Room for negotiation on maritime borders?
A politician in Johor states that a possible solution to save the livelihoods of these fishermen is to negotiate a redrawing of the maritime border between Malaysia and Singapore in the Strait of Johor to allow more space for the fishermen.
Kota Iskandar state assembly member Pandak Ahmed told the media that he will put forward a motion in the state assembly meeting next Monday (September 11) to redraw the maritime border between Malaysia and Singapore in the Strait of Johor.
However, Dr Koh of RSIS told CNA that he was “somewhat skeptical” of the proposal, noting that Johor’s maritime disputes such as the Pedra Branca issue were a “thorn in relations” between Johor governor Sultan Ibrahim Sultan Iskandar and the Johor government. Malaysian Federal Government.
“The issue of maritime borders raised by the Johor politician has to be addressed by the federal government. Hence the onus is on Putrajaya to start the discussion with Singapore,” said Dr. Koh.
He said that although it is unlikely that Singapore will consider moving its maritime borders as it involves territorial sovereignty, there may be room for negotiation after meetings were held in 2019 to discuss maritime demarcation after a previous disagreement.
Singapore protested Malaysia’s unilateral expansion of the Johor Bahru port border off Tanjung Biai, which overlapped with the Singapore port border off Tuas in October 2018.
It said the move led to Malaysian government ships making frequent incursions into Singapore waters, with the republic subsequently expanding the boundaries of its ports in response, which were still in its territorial waters.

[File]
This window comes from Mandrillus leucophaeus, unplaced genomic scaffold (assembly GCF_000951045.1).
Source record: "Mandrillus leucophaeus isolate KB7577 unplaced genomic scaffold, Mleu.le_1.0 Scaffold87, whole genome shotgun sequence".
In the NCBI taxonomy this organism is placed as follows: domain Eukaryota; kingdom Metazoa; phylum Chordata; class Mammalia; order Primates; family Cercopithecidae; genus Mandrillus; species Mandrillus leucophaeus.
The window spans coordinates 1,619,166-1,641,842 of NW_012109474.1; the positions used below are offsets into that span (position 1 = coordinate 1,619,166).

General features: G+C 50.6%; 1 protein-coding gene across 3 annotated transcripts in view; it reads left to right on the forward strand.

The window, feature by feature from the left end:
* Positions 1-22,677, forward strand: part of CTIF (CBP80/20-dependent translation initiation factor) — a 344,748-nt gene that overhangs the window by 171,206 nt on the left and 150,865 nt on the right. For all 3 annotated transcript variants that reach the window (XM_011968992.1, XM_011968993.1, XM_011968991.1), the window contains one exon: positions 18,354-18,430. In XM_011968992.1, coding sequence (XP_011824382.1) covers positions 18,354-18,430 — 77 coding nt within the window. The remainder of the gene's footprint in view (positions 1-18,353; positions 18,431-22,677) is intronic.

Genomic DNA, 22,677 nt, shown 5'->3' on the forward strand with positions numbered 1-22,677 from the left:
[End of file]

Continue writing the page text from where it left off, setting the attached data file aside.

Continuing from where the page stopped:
Both subsequently agreed to suspend their overlapping port claims and return to their former frontiers, as well as not to allow and suspend all commercial activities in the area, and not to anchor any government ships there.
A committee has also been set up to study legal and operational issues related to the maritime dispute to provide a basis for negotiations.
Given the ongoing meetings, Dr Koh said: “At first glance, this (change in maritime boundaries) does not seem like a reasonable option; it is, after all, about sovereignty and of course a matter of principle.
“But I would argue that this possibility is not entirely impossible – especially since Anwar’s government is likely to be considered more realistic in dealing with it.”
Meanwhile, Dr. Serena noted, the reality is that fishing in the area along the Strait of Johor is becoming increasingly unavoidable, as the needs of economic redevelopment are likely to take precedence over the livelihoods of local villagers.
She acknowledged that the bright side is that these developments will also provide job opportunities for youth in the region.
“Poachers are at risk,” she added. “Unfortunately we can’t keep our water as it was in the 1980s. The whole place is for industry and development. It’s beyond us.”
When the fisherman of Kampung Pindas, Mr. Nasir, returned from the sea, and tied his boat to the pier, he picked up his box of six prawns and sighed.
“It was a disappointing day today but maybe tomorrow will be better,” Mr. Nasir said, looking out at the horizon and reciting a prayer for the next day’s catch.
He added, “Changing jobs is not an option. I want to be a fisherman forever, so I hope things get better.”
(marks for translation)Maritime Security